Elsewhere on this blog I was reading about "off the reservation" which I am again unfamiliar with beyond it's literal meaning of say, a person who grew up on a reservation and then moved off and is living off of it.
I would add "on the warpath" as a phrase that is culturally loaded too. And let's not foget "Indian giver," perhaps the equivalent to being "Jewed down." Ours words do matter. At my children's school I was recently appalled to learn that one of our very own staff was using "death march" as terminology for a long hike on a field trip. Not ok.

Anonymous said...

So happy to have found this blog and this page of terms. I was at first stunned by J. Cline's comment, but after reading other comments I now feel it is an important addition to the page. I particularly like that Anonymous of July 28, 2014 pointed out that many among us are uncomfortable and don't want to be viewed as racists. I know many of us share holiday meals with people representing a rainbow of views on these and other hot topics.

This comments thread in general reminds me to Seek First To Understand And Then To Be Understood -something my Kindergartener is learning this week.

I think all US citizen are lucky. I am grateful every day that we have the freedom to question our freedoms and equality in every way. From those questions may we strive toward perfection and harmony.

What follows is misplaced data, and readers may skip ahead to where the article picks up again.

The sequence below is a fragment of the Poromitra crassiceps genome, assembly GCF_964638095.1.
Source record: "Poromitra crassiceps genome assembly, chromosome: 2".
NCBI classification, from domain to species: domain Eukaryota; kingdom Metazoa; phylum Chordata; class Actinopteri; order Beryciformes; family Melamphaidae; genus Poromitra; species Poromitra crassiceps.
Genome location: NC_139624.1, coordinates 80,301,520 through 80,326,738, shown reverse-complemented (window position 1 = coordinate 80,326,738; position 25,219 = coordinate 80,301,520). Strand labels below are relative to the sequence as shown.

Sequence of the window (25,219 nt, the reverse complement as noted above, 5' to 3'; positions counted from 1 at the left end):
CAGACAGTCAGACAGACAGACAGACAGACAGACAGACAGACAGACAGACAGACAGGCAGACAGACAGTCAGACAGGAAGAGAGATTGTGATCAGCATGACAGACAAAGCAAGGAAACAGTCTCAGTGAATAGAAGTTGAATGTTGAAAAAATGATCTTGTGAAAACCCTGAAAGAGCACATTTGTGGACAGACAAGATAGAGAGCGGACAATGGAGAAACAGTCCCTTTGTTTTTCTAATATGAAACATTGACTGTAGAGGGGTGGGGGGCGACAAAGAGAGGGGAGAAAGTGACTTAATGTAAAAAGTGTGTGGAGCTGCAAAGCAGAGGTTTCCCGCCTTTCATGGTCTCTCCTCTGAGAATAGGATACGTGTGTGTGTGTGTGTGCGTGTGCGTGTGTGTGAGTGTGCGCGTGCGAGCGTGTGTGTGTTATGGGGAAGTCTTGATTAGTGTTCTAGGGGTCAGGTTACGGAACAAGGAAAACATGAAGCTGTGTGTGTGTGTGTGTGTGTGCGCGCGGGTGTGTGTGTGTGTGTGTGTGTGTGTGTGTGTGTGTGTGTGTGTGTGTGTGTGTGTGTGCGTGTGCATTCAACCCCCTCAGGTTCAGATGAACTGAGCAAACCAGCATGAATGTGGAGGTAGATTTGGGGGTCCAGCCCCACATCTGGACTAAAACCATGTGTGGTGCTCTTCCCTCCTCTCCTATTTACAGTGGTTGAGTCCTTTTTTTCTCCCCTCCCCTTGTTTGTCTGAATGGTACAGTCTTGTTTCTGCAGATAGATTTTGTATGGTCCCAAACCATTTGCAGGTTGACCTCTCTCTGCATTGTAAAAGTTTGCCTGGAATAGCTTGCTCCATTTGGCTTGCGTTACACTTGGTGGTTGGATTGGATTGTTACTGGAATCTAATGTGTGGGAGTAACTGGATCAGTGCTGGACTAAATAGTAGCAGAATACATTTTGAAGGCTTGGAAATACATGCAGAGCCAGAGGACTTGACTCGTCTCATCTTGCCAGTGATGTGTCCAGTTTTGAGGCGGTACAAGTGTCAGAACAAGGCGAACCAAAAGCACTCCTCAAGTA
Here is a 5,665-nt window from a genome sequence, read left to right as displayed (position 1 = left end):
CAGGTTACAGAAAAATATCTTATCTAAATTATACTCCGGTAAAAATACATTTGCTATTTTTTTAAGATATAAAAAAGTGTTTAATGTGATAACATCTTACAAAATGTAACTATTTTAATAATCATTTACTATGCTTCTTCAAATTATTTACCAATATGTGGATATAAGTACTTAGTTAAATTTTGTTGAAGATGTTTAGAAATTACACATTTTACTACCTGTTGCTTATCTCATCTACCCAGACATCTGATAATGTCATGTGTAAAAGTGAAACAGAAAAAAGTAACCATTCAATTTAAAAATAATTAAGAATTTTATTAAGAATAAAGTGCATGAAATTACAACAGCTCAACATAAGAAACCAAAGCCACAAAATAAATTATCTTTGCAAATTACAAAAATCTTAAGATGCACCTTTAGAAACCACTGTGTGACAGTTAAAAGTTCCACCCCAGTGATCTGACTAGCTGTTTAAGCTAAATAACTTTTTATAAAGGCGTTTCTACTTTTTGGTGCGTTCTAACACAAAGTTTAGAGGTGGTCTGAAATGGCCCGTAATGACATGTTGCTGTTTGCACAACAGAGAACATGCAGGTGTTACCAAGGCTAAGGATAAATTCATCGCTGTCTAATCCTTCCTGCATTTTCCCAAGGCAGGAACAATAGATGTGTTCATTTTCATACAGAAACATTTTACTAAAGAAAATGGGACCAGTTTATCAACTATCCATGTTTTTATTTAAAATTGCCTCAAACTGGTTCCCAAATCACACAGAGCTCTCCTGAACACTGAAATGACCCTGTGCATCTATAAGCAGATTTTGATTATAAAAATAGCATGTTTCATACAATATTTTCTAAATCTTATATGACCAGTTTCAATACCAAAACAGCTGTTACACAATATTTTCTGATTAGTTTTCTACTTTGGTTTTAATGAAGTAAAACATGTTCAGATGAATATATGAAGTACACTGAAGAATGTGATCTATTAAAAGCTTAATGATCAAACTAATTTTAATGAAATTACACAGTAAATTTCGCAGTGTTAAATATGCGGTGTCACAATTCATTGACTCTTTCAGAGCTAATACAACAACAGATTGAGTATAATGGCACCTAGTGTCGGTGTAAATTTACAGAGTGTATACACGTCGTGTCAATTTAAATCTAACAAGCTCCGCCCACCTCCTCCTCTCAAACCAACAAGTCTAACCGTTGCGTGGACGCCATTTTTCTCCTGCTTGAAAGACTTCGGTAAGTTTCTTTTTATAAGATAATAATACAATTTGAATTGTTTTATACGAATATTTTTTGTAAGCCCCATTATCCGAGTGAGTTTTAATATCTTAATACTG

Anonymous said...

It's so true that a lot of these phrases are part of not only our literature, but our vocabulary as well. "On the warpath," "Burry the hatchet," "Off the reservation" are 3 of the phrases that I have used myself before. I have not stopped to think about where these sayings have come from or how they might affect someone. I'm reading this article at a great time because I'm teaching the story of thanksgiving in my classroom.

XBadger said...

I would also add using "have a powwow," to mean have a meeting.

The last person who used it on me looked at me strangely when I said, "I can't jingle dress is in storage...."

Sam Jonson said...

Hope the explanation behind "bury the hatchet" gets added soon. Because I know that it came from a custom of the Iroquois Confederacy that was performed in lieu of signing a peace treaty. There's also "take up the hatchet", which is rarer, but which I can easily understand to be a microaggression similar to "go on the warpath".
Wonder why white people used "hatchet" and not "tomahawk" in those phrases? Because in most examples of White Man's Indians, axes are called "tomahawks", a word which comes from an Algonquin word ("hatchet" comes from Old French), and I doubt white writers in the 18th century would have been that much more specific with tribes than they are now.
I mean, that "bury the hatchet" phrase...unlike with "tomahawk" (or even "peace pipe"), it isn't immediately clear to the non-Native that it comes from (white views of) Indians. A writer of Shakespeare's England could have easily said it in reference to the then-current Anglo-Spanish War, with readers thinking it a very original (and probably apt) metaphor. Not so with any of the other phrases on this page.